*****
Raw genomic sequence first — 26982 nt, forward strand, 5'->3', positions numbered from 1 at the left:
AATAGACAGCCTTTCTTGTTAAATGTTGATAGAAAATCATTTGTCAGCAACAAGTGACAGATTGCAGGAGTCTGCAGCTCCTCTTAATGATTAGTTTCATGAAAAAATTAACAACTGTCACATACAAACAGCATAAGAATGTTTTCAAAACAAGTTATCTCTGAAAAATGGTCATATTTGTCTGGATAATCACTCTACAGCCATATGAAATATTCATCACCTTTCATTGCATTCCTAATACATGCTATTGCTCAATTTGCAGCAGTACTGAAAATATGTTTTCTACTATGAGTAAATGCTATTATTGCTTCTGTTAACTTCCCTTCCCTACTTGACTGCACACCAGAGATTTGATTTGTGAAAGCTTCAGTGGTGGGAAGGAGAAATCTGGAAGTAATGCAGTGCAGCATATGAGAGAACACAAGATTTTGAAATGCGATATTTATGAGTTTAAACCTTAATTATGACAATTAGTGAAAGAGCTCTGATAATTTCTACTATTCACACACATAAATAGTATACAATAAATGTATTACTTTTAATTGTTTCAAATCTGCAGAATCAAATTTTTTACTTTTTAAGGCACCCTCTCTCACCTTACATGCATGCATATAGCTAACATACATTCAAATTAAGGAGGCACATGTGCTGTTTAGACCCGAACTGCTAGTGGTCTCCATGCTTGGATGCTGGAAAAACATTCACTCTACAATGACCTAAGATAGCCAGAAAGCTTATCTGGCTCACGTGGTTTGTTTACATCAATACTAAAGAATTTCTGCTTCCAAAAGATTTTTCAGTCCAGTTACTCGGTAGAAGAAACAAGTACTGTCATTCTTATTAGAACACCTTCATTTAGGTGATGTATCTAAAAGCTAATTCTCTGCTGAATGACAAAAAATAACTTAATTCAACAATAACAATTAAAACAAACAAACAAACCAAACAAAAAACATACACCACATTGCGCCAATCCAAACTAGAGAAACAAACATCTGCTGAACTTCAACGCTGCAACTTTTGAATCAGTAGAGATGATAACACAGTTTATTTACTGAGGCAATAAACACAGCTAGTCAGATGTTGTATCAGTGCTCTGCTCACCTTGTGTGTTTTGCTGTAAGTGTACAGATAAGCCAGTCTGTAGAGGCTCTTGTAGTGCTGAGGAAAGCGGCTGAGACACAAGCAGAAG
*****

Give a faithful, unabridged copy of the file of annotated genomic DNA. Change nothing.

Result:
Raw genomic sequence first — 26982 nt, forward strand, 5'->3', positions numbered from 1 at the left:
AATAGACAGCCTTTCTTGTTAAATGTTGATAGAAAATCATTTGTCAGCAACAAGTGACAGATTGCAGGAGTCTGCAGCTCCTCTTAATGATTAGTTTCATGAAAAAATTAACAACTGTCACATACAAACAGCATAAGAATGTTTTCAAAACAAGTTATCTCTGAAAAATGGTCATATTTGTCTGGATAATCACTCTACAGCCATATGAAATATTCATCACCTTTCATTGCATTCCTAATACATGCTATTGCTCAATTTGCAGCAGTACTGAAAATATGTTTTCTACTATGAGTAAATGCTATTATTGCTTCTGTTAACTTCCCTTCCCTACTTGACTGCACACCAGAGATTTGATTTGTGAAAGCTTCAGTGGTGGGAAGGAGAAATCTGGAAGTAATGCAGTGCAGCATATGAGAGAACACAAGATTTTGAAATGCGATATTTATGAGTTTAAACCTTAATTATGACAATTAGTGAAAGAGCTCTGATAATTTCTACTATTCACACACATAAATAGTATACAATAAATGTATTACTTTTAATTGTTTCAAATCTGCAGAATCAAATTTTTTACTTTTTAAGGCACCCTCTCTCACCTTACATGCATGCATATAGCTAACATACATTCAAATTAAGGAGGCACATGTGCTGTTTAGACCCGAACTGCTAGTGGTCTCCATGCTTGGATGCTGGAAAAACATTCACTCTACAATGACCTAAGATAGCCAGAAAGCTTATCTGGCTCACGTGGTTTGTTTACATCAATACTAAAGAATTTCTGCTTCCAAAAGATTTTTCAGTCCAGTTACTCGGTAGAAGAAACAAGTACTGTCATTCTTATTAGAACACCTTCATTTAGGTGATGTATCTAAAAGCTAATTCTCTGCTGAATGACAAAAAATAACTTAATTCAACAATAACAATTAAAACAAACAAACAAACCAAACAAAAAACATACACCACATTGCGCCAATCCAAACTAGAGAAACAAACATCTGCTGAACTTCAACGCTGCAACTTTTGAATCAGTAGAGATGATAACACAGTTTATTTACTGAGGCAATAAACACAGCTAGTCAGATGTTGTATCAGTGCTCTGCTCACCTTGTGTGTTTTGCTGTAAGTGTACAGATAAGCCAGTCTGTAGAGGCTCTTGTAGTGCTGAGGAAAGCGGCTGAGACACAAGCAGAAG